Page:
The Allotment Holder’s Enemies (1918) is a short film made to advertise The Smallholder, a magazine for allotment owners, providing exciting instruction on how to rid your garden of pests. It was made by Charles Urban, some of whose films I’ve looked at here before.
Alongside slightly strident title cards like the one above, The Allotment Holder’s Enemies contains five minutes of surprisingly lovely and vivid footage of various kinds of fairly benign British garden wildlife, all of which are probably far less benign if they’re about to eat the last cabbage in the country. But it’s still quite amusing to see such ferocious disgust at, well, sparrows.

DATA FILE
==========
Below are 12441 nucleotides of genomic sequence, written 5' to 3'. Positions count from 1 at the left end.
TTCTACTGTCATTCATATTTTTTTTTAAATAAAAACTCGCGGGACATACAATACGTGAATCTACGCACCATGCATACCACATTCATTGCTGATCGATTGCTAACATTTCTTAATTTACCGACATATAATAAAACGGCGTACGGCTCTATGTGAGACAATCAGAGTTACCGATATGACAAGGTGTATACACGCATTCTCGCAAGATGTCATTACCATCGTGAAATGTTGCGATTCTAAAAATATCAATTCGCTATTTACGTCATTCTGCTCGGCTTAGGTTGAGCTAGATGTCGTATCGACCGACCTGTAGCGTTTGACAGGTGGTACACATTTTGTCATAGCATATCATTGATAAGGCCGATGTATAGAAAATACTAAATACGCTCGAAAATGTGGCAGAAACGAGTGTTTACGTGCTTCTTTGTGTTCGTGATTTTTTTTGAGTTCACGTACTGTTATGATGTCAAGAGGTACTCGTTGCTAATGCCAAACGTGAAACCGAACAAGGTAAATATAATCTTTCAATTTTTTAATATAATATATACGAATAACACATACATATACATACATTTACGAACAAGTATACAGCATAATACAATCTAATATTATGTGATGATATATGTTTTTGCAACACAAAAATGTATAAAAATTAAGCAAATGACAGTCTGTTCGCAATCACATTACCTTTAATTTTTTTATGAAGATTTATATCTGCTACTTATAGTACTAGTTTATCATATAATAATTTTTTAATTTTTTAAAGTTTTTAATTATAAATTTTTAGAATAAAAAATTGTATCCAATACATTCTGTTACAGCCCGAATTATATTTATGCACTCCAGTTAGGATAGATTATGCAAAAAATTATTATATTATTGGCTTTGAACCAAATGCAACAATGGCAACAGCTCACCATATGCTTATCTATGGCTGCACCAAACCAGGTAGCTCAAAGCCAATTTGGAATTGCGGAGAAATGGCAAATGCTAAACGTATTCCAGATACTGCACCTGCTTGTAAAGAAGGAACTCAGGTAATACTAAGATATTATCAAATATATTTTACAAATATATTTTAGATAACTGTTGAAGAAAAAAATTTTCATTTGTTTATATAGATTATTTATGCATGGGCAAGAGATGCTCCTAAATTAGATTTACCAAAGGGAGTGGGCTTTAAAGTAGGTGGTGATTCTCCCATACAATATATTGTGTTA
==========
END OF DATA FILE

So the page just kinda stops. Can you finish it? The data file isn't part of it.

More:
(Incidentally, that reminds me of this beautiful old bestiary description of bees, which is, and shall always be, one of my very favourite things.)
Anyway, these most destructive birds are then presented to the viewer with some footage (see image immediately below) that doesn’t exactly do much to illustrate the dire biblical plague that obviously at the time they represented.
So to calm you down, here are some lovely pictures of snails, caterpillars, grubs.
Although even caterpillars can be quite ferocious.
“Especially to ladies.”
1. I watched this on the BFI Player
2. And gleaned, as usual, most of my information from there.
3. A sequel/companion to this, The Allotment Holder’s Friends, was made at the same time.
4. But unfortunately, except for mention of its title in various online catalogues, can find no evidence of its existence.
Title: The Allotment Holder’s Enemies
Director: Charles Urban
Duration: 5 minutes
Watch: BFI Player